Assailing poverty and patriarchy: How does small money fare? Working Paper No. 29

This report is based on the findings of the case tracking study of 35 BRAC borrowers from Matlab RDP over a period of one year. Tracking began in July 1996, and in all cases more than three months had elapsed before tracking began. The issues examined in this study are: background of the borrowers, use of loan, participation of the women in the use of loan, economic return on investment, borrowing from other sources, mobility of the borrowers or the decision making by the borrowers in their households related to the loan from BRAC. Findings revealed varied importance of credit for the BRAC borrowers. BRAC loans were a substantial support for the poor in terms of emergency funds and capital for multifarious investment. Despite access to loans from BRAC, they still borrowed from the moneylenders under compelling situations. It further found that the dominance of patriarchy was difficult to break because of its deep root in the society. Though observance of purdah varied, it was never absent and as such restricted the movement of women to a great extent. Patriarchal division of labour ensured that women remain confined mostly within household. The study concluded that these deep-rooted cultural factors were responsible for the perpetuation of women`s subordination and micro-credit could not change it significantly.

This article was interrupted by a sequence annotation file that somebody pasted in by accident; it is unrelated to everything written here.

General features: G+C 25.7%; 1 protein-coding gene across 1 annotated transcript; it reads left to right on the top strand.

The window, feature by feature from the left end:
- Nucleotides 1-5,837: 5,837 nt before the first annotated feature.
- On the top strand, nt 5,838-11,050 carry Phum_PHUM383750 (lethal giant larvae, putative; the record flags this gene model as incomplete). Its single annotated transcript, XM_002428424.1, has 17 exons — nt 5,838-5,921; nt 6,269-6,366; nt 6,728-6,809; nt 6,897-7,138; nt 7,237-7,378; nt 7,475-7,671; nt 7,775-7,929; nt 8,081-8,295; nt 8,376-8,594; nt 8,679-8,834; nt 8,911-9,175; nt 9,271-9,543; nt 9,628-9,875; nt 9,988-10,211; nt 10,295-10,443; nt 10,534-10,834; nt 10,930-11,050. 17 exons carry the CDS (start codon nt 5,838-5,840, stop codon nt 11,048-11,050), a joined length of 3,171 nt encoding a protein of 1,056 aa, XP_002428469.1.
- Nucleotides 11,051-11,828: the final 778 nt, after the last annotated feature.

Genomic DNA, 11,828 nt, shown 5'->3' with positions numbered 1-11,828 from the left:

Related information

  • Writer Name: Monirul Islam Khan, Mushtaque Chowdhury, Abbas Bhuiya, Masud Rana
  • Published Date: Saturday, 10 October 1998
  • Country: Bangladesh